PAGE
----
Whilst in the service of the United States the whole tour being for two years and eight months and in all of which served was private soldier, lived in Virginia, from there to Kentucky and now in Tennessee. [We have proven that Samuel and his brothers lived in the Southwest Territory in the 1790s before they moved up to Green and Adair Counties, Kentucky. Back then, control of the Territory shifted back and forth. Some people in the years to come would refer to it as Virginia, some North Carolina, and some Tennessee. It was really a southwest extension of the Valley of Virginia, and being a Virginian, Samuel no doubt considered it a part of Virginia when he lived there.]

4. How were you called into service, were you drafted, did you volunteer, or were you a substitute, and if so for whom?

In all my tours of service was a volunteer.

5. State the names of some of the regular officers who were with the troops where you served Continental and Militia regiments and the general circumstances of your services.

Though __ by the department, he again states that in his services in the frontier of Virginia including his first tour, his Colonel was John Dickenson, his Captain John Patterson, Lieutenant ?? of Botetourt County and which service lasted for two years. During this service I had no communication with the Army contending with the British, consequently knew none of the officers, but when I joined the Army under the command of General Muhlenberg and which Army the day after the arrival of our company which was then on the opposite side of James River commanded by Generals Washington, Lafayette and Rochambeau and when crossed over to our side, Colonel Scammell was Adjutant General of the Continental Army and fell before York in making a desperate attack upon one of the bastions of the British.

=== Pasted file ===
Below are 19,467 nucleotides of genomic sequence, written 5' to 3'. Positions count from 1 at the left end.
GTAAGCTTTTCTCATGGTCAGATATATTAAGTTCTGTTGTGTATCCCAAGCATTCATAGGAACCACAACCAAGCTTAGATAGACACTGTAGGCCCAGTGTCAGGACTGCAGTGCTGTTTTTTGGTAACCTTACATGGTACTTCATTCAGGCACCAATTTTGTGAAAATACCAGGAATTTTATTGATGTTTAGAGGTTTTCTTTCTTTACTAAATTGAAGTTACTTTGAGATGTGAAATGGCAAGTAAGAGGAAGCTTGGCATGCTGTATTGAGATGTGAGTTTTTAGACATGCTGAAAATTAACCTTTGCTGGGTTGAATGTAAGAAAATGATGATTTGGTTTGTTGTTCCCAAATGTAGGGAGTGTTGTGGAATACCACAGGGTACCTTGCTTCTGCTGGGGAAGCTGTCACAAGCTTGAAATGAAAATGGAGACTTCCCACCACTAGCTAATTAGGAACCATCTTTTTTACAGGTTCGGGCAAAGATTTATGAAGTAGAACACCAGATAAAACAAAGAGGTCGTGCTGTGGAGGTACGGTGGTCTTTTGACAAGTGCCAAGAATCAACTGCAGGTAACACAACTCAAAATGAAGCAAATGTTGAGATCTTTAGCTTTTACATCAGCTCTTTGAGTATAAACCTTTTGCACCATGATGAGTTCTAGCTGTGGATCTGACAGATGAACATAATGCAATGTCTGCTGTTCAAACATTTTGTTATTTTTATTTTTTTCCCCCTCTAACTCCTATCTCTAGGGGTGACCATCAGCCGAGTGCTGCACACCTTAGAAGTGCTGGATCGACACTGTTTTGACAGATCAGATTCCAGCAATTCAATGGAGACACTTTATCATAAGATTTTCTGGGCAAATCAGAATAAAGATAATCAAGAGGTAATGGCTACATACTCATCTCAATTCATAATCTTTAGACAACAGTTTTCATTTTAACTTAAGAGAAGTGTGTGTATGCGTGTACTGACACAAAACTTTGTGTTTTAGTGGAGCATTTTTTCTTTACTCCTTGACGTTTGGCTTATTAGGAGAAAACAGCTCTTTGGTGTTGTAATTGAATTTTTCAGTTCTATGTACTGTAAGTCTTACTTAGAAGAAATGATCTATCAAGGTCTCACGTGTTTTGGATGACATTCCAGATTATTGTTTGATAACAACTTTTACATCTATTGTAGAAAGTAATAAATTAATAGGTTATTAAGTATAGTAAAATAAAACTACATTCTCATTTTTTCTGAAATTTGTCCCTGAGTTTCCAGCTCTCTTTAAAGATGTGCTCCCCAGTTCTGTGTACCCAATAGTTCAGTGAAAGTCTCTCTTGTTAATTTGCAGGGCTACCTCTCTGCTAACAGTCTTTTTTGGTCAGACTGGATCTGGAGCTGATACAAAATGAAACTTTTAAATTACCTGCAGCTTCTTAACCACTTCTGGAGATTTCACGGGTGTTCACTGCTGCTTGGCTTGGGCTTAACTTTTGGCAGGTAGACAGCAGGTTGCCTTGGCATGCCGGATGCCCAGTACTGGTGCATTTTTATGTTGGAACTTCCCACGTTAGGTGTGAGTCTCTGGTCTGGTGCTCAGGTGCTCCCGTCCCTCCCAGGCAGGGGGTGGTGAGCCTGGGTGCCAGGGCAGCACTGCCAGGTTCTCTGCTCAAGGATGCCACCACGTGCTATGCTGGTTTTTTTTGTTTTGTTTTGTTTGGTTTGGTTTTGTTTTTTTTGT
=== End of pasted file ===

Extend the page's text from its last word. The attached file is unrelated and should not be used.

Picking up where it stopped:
6. Did your war record __ a discharge from the service and if so by whom was it given?

In my first tour of service on the frontiers of Virginia from April or May 1779 to April or May 1781, in both tours I was only a private militia soldier and secured my discharge from Colonel Dickerson as before stated. My second discharge is from Captain Jos Prior dated at the city of Yorktown, Virginia. Both discharges I have long since lost.

7. State the names of persons to whom you are known in your present neighborhood and who can testify as to your character for veracity and their belief of your services as a soldier of the Revolution.

As heretofore in my former Declaration I can refer to Felix W. Henry, Esquire, an acting Justice of the Peace of Henderson County and the state of Tennessee and John Cooper of the county and state aforesaid. Also to James Rush?, James Millican and Albert Quincy.

And the said Court do hereby state their opinions after the investigation of the matter and after putting the interrogatories prescribed by the War Department [that Samuel Beard] was a Revolutionary War soldier and served as he states and the Court further certifies that is appears that Felix W. Henry who signed the preceeding certificate in the original declaration was at that time an acting Justice of the Peace in the county of Henderson and state of Tennessee and that John Cooper who signed the same was a resident of said county and state; that they are credible persons and that their certificate is entitled to credit.

Joshua Haskell, Judge of the 8th Judicial Court

Sealed in and for the State of Tennessee and now presiding in Henderson County

I, Edward H. Tarrant, clerk of the honorable circuit court held in and for the county of Henderson in the state of Tennessee, do hereby certify that the foregoing contains the amended proceedings of the said court in the matter of the application of Samuel Beard for a pension. In testimony whereof I have present set my hand and private seal. E. H. Tarrant, CLK of the Circuit Court, This 14th day of April, 1834, State of Tennessee. [SEAL]

I, Joshua Haskell, Judge of 8th Judicial Court held in and for the State of Tennessee and as such in Henderson County do hereby justify that Edward H. Tarrant who has signed the preceding certificate is and was at the time of signing the same clerk of said office and credit ought and should be given to applicant hereto as such and I further certify that this is my seal of office to the circuit court of Henderson county although it is a court record. Joshua Haskell, Judge of the 8th Circuit Court